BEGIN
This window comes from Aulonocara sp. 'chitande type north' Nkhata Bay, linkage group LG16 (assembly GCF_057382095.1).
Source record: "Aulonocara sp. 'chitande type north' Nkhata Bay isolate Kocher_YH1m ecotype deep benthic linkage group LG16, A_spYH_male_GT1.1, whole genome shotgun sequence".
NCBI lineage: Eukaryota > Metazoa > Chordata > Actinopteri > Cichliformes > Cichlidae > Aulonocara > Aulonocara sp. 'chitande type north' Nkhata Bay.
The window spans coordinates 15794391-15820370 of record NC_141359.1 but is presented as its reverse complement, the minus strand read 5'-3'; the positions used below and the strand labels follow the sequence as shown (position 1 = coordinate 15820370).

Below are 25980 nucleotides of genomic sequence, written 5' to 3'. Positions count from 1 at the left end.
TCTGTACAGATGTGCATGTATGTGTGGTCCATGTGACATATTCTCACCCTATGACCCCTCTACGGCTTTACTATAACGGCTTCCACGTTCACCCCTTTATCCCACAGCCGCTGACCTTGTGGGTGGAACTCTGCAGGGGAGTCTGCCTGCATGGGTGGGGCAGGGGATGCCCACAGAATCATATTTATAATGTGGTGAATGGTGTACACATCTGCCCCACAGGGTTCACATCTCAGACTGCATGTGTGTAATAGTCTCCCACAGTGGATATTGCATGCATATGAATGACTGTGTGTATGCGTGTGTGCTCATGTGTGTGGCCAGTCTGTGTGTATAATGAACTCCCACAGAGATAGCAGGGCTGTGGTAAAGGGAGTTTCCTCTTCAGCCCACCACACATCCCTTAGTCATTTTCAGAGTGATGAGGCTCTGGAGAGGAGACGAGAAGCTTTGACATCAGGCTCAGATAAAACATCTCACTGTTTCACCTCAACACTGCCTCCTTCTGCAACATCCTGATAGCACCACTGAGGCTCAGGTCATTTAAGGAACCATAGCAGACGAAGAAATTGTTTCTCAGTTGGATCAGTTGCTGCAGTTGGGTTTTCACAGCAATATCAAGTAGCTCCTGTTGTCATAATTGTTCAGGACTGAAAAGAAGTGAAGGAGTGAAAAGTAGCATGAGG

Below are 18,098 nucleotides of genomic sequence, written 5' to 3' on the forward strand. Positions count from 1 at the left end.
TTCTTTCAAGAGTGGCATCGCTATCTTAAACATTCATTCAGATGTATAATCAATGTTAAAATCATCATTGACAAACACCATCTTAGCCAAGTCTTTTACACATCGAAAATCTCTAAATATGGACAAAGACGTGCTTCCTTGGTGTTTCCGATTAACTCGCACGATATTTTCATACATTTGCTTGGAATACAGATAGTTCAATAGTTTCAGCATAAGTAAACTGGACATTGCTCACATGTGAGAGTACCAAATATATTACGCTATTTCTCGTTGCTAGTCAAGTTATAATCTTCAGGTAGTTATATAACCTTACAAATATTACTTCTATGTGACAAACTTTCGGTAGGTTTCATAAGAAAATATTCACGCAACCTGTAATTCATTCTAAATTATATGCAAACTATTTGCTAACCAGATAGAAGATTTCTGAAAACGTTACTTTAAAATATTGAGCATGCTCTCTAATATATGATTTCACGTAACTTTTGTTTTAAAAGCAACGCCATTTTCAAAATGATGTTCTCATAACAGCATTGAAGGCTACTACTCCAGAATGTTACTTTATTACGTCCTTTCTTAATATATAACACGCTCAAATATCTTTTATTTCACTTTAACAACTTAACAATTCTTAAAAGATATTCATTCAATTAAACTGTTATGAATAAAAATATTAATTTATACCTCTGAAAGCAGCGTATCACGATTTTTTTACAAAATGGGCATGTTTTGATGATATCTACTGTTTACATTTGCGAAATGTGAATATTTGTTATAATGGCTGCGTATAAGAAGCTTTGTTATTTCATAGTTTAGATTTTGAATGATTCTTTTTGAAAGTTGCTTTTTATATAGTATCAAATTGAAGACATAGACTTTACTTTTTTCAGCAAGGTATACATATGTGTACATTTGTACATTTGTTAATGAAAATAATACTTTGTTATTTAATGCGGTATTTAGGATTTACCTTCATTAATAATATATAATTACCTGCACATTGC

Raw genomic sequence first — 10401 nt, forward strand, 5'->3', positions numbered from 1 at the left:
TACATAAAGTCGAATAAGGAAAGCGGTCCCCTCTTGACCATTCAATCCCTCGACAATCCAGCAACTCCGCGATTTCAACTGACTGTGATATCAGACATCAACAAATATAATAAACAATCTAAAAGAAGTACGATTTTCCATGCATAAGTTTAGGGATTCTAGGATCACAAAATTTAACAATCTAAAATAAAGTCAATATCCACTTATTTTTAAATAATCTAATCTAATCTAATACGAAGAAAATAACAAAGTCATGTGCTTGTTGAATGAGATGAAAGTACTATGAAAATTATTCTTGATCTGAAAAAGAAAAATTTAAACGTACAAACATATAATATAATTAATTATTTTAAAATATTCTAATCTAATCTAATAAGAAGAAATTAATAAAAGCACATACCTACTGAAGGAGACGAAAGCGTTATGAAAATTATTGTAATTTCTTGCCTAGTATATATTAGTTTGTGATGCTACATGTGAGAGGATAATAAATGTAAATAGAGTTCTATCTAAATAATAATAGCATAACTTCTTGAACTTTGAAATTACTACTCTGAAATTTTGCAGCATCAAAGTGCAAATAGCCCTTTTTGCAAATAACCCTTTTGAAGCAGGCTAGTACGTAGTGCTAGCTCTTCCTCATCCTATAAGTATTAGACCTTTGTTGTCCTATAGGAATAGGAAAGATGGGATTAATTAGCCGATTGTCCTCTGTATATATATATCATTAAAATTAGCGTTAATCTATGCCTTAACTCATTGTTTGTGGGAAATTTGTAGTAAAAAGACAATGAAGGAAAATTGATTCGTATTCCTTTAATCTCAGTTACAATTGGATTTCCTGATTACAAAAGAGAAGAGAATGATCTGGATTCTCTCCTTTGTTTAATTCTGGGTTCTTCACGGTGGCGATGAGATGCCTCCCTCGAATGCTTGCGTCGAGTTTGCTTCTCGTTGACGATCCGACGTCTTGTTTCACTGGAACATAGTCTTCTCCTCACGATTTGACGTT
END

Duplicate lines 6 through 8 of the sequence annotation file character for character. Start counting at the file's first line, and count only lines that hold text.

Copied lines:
TCTGTACAGATGTGCATGTATGTGTGGTCCATGTGACATATTCTCACCCTATGACCCCTCTACGGCTTTACTATAACGGCTTCCACGTTCACCCCTTTATCCCACAGCCGCTGACCTTGTGGGTGGAACTCTGCAGGGGAGTCTGCCTGCATGGGTGGGGCAGGGGATGCCCACAGAATCATATTTATAATGTGGTGAATGGTGTACACATCTGCCCCACAGGGTTCACATCTCAGACTGCATGTGTGTAATAGTCTCCCACAGTGGATATTGCATGCATATGAATGACTGTGTGTATGCGTGTGTGCTCATGTGTGTGGCCAGTCTGTGTGTATAATGAACTCCCACAGAGATAGCAGGGCTGTGGTAAAGGGAGTTTCCTCTTCAGCCCACCACACATCCCTTAGTCATTTTCAGAGTGATGAGGCTCTGGAGAGGAGACGAGAAGCTTTGACATCAGGCTCAGATAAAACATCTCACTGTTTCACCTCAACACTGCCTCCTTCTGCAACATCCTGATAGCACCACTGAGGCTCAGGTCATTTAAGGAACCATAGCAGACGAAGAAATTGTTTCTCAGTTGGATCAGTTGCTGCAGTTGGGTTTTCACAGCAATATCAAGTAGCTCCTGTTGTCATAATTGTTCAGGACTGAAAAGAAGTGAAGGAGTGAAAAGTAGCATGAGG

Below are 18,098 nucleotides of genomic sequence, written 5' to 3' on the forward strand. Positions count from 1 at the left end.
TTCTTTCAAGAGTGGCATCGCTATCTTAAACATTCATTCAGATGTATAATCAATGTTAAAATCATCATTGACAAACACCATCTTAGCCAAGTCTTTTACACATCGAAAATCTCTAAATATGGACAAAGACGTGCTTCCTTGGTGTTTCCGATTAACTCGCACGATATTTTCATACATTTGCTTGGAATACAGATAGTTCAATAGTTTCAGCATAAGTAAACTGGACATTGCTCACATGTGAGAGTACCAAATATATTACGCTATTTCTCGTTGCTAGTCAAGTTATAATCTTCAGGTAGTTATATAACCTTACAAATATTACTTCTATGTGACAAACTTTCGGTAGGTTTCATAAGAAAATATTCACGCAACCTGTAATTCATTCTAAATTATATGCAAACTATTTGCTAACCAGATAGAAGATTTCTGAAAACGTTACTTTAAAATATTGAGCATGCTCTCTAATATATGATTTCACGTAACTTTTGTTTTAAAAGCAACGCCATTTTCAAAATGATGTTCTCATAACAGCATTGAAGGCTACTACTCCAGAATGTTACTTTATTACGTCCTTTCTTAATATATAACACGCTCAAATATCTTTTATTTCACTTTAACAACTTAACAATTCTTAAAAGATATTCATTCAATTAAACTGTTATGAATAAAAATATTAATTTATACCTCTGAAAGCAGCGTATCACGATTTTTTTACAAAATGGGCATGTTTTGATGATATCTACTGTTTACATTTGCGAAATGTGAATATTTGTTATAATGGCTGCGTATAAGAAGCTTTGTTATTTCATAGTTTAGATTTTGAATGATTCTTTTTGAAAGTTGCTTTTTATATAGTATCAAATTGAAGACATAGACTTTACTTTTTTCAGCAAGGTATACATATGTGTACATTTGTACATTTGTTAATGAAAATAATACTTTGTTATTTAATGCGGTATTTAGGATTTACCTTCATTAATAATATATAATTACCTGCACATTGC